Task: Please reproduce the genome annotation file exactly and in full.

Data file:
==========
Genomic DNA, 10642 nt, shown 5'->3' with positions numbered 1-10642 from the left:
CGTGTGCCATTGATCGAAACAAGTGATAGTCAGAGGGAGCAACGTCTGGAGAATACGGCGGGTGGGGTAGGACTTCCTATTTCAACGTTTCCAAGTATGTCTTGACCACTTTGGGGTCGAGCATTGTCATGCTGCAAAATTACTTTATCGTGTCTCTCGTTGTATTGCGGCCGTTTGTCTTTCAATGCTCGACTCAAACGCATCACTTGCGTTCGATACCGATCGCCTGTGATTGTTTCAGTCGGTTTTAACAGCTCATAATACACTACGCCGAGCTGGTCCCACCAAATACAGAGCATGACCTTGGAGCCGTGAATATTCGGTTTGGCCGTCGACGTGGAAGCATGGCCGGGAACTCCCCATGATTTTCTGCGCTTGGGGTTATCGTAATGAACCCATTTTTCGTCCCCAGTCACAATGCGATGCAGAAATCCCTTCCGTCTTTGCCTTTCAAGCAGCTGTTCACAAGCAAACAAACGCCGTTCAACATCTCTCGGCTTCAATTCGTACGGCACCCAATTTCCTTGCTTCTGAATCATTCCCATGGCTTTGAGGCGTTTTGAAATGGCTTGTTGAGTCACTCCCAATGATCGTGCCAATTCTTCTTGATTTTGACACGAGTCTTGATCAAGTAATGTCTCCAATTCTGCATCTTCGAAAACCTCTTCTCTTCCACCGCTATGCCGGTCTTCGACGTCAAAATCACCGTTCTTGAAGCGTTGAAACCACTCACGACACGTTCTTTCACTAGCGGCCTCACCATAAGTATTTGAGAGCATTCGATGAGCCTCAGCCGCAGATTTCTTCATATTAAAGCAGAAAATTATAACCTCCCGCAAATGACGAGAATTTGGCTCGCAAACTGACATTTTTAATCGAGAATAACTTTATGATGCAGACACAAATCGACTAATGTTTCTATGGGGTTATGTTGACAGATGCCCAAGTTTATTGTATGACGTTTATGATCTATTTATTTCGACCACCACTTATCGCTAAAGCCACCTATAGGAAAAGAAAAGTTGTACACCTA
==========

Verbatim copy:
Genomic DNA, 10642 nt, shown 5'->3' with positions numbered 1-10642 from the left:
CGTGTGCCATTGATCGAAACAAGTGATAGTCAGAGGGAGCAACGTCTGGAGAATACGGCGGGTGGGGTAGGACTTCCTATTTCAACGTTTCCAAGTATGTCTTGACCACTTTGGGGTCGAGCATTGTCATGCTGCAAAATTACTTTATCGTGTCTCTCGTTGTATTGCGGCCGTTTGTCTTTCAATGCTCGACTCAAACGCATCACTTGCGTTCGATACCGATCGCCTGTGATTGTTTCAGTCGGTTTTAACAGCTCATAATACACTACGCCGAGCTGGTCCCACCAAATACAGAGCATGACCTTGGAGCCGTGAATATTCGGTTTGGCCGTCGACGTGGAAGCATGGCCGGGAACTCCCCATGATTTTCTGCGCTTGGGGTTATCGTAATGAACCCATTTTTCGTCCCCAGTCACAATGCGATGCAGAAATCCCTTCCGTCTTTGCCTTTCAAGCAGCTGTTCACAAGCAAACAAACGCCGTTCAACATCTCTCGGCTTCAATTCGTACGGCACCCAATTTCCTTGCTTCTGAATCATTCCCATGGCTTTGAGGCGTTTTGAAATGGCTTGTTGAGTCACTCCCAATGATCGTGCCAATTCTTCTTGATTTTGACACGAGTCTTGATCAAGTAATGTCTCCAATTCTGCATCTTCGAAAACCTCTTCTCTTCCACCGCTATGCCGGTCTTCGACGTCAAAATCACCGTTCTTGAAGCGTTGAAACCACTCACGACACGTTCTTTCACTAGCGGCCTCACCATAAGTATTTGAGAGCATTCGATGAGCCTCAGCCGCAGATTTCTTCATATTAAAGCAGAAAATTATAACCTCCCGCAAATGACGAGAATTTGGCTCGCAAACTGACATTTTTAATCGAGAATAACTTTATGATGCAGACACAAATCGACTAATGTTTCTATGGGGTTATGTTGACAGATGCCCAAGTTTATTGTATGACGTTTATGATCTATTTATTTCGACCACCACTTATCGCTAAAGCCACCTATAGGAAAAGAAAAGTTGTACACCTA